Amid child care desert, Teton Valley eyes new daycare facility

Driggs Mayor August Christensen spoke to KHOL about the new child care facility proposal and what’s at stake for families.

by | Nov 22, 2022 | Teton Valley


Child care has long been a dire issue in Teton Valley, Idaho. In less than two years, the options have become even more limited: One facility, Head Start Driggs, closed due to lack of staff. Discoveries Playschool shut its doors as its owner pursued other opportunities. And Little Learning Academy stopped accepting children under two years old.  

According to the 2020 census, Teton County is home to some 12,000 residents, yet it only has one licensed daycare facility for children under two: Building Blocks. Even the future of that facility is uncertain, as its lease ends in May and staff are currently in search of another building.

Faced with this child care desert, Driggs community members are hoping to acquire a new daycare facility to fill gaps. KHOL contributor Natalie Schachar spoke to Driggs Mayor August Christensen by phone to learn more about the proposal for a new facility, which could serve several dozen families. 

The following interview transcript has been edited for clarity and brevity. 


Natalie Schachar/KHOL: Mayor, thanks so much for joining us on KHOL. Can you paint a picture for us of what’s happening with child care in the Teton Valley? 

August Christensen: Sure. So there’s just one licensed child care facility open in Driggs. They currently have seven pages of a waitlist, and these are families who are on the waitlist, professional families that need to be working, that are unable to work. These are families that are considering moving from our valley or are currently in the process of moving just because of the lack of child care. 

KHOL: It sounds like you’re really at a tipping point. What was the proposal you introduced at the Teton School District Board meeting on the night of Monday, Nov. 14? 

Christensen: We have the opportunity to acquire a donated house, a 4,000-square-foot, single story, renovated home that would be perfect for child care. It has lots of big open spaces, and we presented to the Teton County, Idaho School District Board to be able to lease a small footprint of land from district property, to be able to move this donated home onto existing land. 

KHOL: So this would be a cost efficient way to have more child care options, but the community would still need someone to run and staff a new facility. How do you foresee the center overcoming those challenges? 

Christensen: It is going to take a village. We’re going to need our whole community behind this to figure out the child care situation here. We’re going to need parents. We’re going to need professionals. We’re going to need adults that don’t even have children. We all need to come together to be able to figure out how we can keep our community working and providing child care, just like housing. Just like how we have to figure out how we can provide affordable workforce housing for the people that work here in Teton Valley, we need to figure that out as well for child care.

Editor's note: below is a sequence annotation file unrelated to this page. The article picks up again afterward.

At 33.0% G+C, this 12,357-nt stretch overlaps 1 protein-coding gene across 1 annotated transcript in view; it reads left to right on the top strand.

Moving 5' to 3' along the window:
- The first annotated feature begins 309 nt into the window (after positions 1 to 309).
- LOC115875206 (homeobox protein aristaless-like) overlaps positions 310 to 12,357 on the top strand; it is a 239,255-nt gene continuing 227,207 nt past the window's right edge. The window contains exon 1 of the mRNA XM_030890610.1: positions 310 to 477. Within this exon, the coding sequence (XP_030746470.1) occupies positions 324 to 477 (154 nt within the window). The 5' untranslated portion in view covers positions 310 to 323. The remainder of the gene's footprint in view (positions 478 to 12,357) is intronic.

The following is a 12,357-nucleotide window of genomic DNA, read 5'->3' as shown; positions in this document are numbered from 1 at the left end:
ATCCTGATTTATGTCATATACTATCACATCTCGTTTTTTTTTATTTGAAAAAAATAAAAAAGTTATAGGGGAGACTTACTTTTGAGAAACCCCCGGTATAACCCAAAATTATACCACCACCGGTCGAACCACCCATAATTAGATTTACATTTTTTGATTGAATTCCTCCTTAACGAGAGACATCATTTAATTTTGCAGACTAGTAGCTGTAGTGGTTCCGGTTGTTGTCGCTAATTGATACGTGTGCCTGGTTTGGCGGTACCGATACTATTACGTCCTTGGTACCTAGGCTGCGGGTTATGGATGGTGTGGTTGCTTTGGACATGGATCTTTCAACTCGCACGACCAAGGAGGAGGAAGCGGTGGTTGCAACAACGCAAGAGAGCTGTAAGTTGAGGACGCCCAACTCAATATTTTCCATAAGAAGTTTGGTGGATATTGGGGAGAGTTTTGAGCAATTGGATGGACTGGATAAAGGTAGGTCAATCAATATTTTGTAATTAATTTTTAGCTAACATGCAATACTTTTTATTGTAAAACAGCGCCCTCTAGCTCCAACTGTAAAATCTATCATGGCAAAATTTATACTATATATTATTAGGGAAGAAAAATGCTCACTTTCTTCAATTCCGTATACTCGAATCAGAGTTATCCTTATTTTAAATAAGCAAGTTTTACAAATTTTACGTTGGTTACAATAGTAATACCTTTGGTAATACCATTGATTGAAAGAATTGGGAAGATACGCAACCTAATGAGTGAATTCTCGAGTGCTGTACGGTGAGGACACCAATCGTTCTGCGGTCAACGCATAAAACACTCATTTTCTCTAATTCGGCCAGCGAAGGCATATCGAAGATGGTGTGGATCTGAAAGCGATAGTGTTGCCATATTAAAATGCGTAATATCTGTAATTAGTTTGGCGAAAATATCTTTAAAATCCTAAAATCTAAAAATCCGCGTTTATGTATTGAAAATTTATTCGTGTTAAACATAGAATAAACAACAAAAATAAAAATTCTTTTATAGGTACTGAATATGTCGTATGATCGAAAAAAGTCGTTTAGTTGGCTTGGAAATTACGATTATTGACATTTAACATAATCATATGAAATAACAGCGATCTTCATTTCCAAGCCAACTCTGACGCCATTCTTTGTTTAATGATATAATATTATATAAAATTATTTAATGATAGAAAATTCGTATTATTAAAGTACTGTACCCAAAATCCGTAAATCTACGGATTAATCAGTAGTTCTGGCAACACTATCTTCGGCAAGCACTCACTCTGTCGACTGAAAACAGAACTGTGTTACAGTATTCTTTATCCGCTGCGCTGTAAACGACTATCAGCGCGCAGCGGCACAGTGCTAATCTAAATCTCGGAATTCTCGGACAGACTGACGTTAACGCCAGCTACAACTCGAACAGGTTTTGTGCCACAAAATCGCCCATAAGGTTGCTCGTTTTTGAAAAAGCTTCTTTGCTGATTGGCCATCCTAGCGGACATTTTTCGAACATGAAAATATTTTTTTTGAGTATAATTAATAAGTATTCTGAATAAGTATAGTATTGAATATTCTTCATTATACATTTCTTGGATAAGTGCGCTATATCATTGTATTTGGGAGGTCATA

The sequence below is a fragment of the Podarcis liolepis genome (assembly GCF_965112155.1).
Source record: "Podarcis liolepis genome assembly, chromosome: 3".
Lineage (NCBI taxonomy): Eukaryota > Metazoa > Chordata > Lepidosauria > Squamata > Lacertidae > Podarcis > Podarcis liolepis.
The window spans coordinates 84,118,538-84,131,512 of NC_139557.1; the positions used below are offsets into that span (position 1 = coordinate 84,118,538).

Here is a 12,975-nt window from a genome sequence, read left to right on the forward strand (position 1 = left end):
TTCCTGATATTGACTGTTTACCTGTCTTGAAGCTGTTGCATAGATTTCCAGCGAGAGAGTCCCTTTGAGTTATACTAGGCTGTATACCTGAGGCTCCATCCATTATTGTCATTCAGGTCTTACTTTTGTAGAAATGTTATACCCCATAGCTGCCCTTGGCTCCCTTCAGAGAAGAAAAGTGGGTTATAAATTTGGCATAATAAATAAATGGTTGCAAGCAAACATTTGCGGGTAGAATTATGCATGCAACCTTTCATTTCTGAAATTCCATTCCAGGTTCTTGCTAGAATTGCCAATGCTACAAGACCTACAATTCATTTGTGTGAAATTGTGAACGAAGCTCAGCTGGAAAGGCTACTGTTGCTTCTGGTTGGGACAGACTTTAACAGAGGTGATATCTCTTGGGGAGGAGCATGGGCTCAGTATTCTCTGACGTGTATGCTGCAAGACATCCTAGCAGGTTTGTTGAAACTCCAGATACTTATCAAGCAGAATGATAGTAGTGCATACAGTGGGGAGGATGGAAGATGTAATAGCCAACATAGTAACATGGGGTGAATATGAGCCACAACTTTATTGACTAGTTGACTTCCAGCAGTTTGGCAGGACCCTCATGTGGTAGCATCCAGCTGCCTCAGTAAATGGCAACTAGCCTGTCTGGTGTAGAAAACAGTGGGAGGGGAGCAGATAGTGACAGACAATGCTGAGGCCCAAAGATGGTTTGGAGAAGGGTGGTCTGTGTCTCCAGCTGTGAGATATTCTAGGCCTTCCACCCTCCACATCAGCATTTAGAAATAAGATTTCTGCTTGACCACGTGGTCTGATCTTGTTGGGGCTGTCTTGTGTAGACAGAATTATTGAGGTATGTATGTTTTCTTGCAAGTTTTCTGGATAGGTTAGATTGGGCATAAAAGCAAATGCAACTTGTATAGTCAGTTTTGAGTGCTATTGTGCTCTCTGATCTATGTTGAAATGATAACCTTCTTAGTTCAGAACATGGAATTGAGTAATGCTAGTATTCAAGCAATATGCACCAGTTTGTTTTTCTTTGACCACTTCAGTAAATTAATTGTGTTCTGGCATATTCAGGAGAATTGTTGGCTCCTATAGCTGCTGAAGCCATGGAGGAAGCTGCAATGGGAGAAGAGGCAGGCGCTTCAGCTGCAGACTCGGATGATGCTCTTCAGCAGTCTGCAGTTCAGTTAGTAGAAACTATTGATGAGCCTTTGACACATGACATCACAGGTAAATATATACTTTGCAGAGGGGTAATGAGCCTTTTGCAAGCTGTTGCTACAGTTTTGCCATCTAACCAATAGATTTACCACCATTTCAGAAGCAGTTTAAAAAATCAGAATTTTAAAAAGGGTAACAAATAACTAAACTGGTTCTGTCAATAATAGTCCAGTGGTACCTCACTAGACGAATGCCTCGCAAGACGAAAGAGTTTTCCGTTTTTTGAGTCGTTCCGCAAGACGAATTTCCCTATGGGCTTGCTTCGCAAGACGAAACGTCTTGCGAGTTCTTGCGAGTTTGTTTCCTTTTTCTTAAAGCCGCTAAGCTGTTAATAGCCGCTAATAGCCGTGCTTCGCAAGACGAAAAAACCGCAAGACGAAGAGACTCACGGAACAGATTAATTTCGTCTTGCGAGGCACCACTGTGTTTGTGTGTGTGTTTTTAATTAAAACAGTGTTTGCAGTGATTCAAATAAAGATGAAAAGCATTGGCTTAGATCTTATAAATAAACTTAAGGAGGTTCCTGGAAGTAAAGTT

KHOL: To help find solutions to this crisis, you also supported the formation of the Collaborative for Early Learning, a work group trying to expand child care access in the valley. This model has been adopted in other places across Idaho. What else is the collaborative focused on? 

Christensen: The collaborative work’s focus is, in general, what does the valley need for early care and education, and how can we take steps together as a community to support that? So, there are 22 collaboratives in the state of Idaho, and each one is unique and different. We are in the middle of a strategic plan to see what exactly our community needs. So that part is evolving. But one aspect that I envision is, how can we support all the private centers? So maybe that’s bringing everybody together for shared training or, hey, we have a bookkeeper, we can all share this bookkeeper together. Or different services so that individual providers are not feeling burned out over the long term. 

KHOL: When it comes to the proposal now before the district: How did the school board respond and what are the next steps? 

Christensen: I’m super excited that they responded in a positive way. All of them shared interest in moving forward, which is very exciting. We do have a very tight timeline in regards to the building because it will need to be moved in the spring. That being said, the school board does need to be able to have an MOU [memorandum of understanding] and a lease agreement in place to be able to move forward. So those are the next steps we’re working on right now. 

KHOL: Mayor, thank you again for joining us today on KHOL.

Christensen: Thank you, Natalie. 

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About Natalie Schachar

Natalie Schachar is a freelance journalist currently covering the American West for KHOL and various outlets. Her stories have been featured in The New York Times, The Washington Post Magazine, Rolling Stone, The Los Angeles Times and other publications. She feels that each of her articles contains tiny pieces of her soul which are now floating somewhere on the internet.

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